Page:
Authors:Lesley Head (University of Melbourne)
Jennifer Atchison (University of Wollongong)
Catherine Phillips (University of Wollongong)
Paper short abstract:
We analyse the characteristics of ‘plantiness’, and discuss their implications for plant agency and human-plant relations.
Paper long abstract:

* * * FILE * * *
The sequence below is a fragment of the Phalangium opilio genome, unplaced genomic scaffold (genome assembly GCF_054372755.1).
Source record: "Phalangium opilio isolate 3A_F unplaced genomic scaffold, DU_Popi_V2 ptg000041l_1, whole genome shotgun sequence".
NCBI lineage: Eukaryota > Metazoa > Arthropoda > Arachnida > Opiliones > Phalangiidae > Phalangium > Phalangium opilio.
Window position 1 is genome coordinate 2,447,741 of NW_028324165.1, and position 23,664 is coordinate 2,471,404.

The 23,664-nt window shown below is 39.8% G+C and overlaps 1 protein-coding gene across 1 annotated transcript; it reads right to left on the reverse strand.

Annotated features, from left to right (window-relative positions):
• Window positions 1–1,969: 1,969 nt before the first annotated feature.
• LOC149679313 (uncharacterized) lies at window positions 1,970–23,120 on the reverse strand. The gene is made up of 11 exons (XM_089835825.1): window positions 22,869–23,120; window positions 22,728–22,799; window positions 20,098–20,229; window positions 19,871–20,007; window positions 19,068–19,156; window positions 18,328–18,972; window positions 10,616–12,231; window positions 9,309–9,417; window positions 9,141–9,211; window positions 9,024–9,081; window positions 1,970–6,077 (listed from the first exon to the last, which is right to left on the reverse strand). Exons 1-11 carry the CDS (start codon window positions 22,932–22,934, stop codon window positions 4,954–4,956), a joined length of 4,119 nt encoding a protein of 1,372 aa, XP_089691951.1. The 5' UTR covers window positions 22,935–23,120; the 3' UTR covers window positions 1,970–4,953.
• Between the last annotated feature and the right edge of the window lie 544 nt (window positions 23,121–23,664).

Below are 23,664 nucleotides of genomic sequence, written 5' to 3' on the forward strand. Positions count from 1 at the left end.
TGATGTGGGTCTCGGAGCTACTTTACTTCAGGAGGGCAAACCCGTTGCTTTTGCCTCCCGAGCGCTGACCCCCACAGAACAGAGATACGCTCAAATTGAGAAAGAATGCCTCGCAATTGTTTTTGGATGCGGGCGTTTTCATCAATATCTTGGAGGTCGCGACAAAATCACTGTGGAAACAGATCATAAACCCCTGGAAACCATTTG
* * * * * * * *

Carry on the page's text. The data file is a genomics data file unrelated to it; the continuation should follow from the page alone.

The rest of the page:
The more-than-human turn in the social sciences has focused more on human relations with animals than plants. In this paper we push these discussions further by paying attention to the category 'plant', and by trying to take plants seriously on their own terms. Since what counts as a plant is contingent and has evolved over time, we consider first plantiness as the diverse material expression of five characteristics and capacities, collected in a living organism. Plantiness helps make humanness possible but it does not need humans. We then consider how plantiness structures plant agency, and what this means for two types of encounter - the ethnographic encounter, and that between humans and plants. Examples are drawn from our field research in Australia and Canada.